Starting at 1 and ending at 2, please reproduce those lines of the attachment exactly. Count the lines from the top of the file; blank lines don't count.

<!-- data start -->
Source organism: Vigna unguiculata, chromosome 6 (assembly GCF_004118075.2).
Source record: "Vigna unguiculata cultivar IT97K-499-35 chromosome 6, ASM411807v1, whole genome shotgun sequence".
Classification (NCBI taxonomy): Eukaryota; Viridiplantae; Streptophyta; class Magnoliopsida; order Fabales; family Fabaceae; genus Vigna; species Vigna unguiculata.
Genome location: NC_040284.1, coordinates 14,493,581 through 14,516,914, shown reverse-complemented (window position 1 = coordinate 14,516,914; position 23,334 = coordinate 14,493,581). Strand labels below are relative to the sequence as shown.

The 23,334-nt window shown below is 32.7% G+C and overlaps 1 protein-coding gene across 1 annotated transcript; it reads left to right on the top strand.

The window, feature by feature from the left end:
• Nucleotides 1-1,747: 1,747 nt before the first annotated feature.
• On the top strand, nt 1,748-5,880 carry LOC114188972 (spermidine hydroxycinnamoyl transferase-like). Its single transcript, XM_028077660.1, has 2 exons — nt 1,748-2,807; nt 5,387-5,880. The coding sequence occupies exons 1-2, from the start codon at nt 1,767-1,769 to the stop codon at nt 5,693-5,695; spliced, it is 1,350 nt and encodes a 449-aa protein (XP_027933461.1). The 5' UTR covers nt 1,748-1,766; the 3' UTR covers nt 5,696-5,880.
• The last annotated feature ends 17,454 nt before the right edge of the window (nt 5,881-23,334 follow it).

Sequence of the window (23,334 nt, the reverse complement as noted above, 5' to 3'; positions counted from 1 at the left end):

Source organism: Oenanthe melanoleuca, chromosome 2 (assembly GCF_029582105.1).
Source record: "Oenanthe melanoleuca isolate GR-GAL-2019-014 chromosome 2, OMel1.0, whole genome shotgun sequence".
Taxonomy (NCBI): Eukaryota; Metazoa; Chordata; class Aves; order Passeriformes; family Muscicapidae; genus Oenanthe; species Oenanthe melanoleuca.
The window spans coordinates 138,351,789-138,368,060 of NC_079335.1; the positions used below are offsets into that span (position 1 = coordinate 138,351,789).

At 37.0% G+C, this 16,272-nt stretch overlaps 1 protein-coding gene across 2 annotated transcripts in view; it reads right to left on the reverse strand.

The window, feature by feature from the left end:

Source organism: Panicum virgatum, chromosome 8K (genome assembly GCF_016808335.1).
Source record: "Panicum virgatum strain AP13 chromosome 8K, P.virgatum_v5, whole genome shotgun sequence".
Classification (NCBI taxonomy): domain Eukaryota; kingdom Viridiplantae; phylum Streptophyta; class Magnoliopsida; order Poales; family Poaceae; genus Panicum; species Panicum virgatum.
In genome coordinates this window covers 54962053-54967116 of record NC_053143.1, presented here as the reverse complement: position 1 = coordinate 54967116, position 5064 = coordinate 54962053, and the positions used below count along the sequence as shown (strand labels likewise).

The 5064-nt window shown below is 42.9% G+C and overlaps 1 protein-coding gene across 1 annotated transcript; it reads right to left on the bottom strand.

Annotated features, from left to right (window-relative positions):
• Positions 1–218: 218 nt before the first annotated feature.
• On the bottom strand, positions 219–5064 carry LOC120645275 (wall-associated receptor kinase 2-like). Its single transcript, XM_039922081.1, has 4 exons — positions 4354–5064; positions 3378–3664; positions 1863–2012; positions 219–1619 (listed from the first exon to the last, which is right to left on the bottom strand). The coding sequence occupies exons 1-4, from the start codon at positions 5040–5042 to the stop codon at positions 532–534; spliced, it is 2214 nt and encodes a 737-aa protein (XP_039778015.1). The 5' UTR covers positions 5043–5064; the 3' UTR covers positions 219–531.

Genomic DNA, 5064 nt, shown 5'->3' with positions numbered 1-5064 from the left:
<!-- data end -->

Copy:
Source organism: Vigna unguiculata, chromosome 6 (assembly GCF_004118075.2).
Source record: "Vigna unguiculata cultivar IT97K-499-35 chromosome 6, ASM411807v1, whole genome shotgun sequence".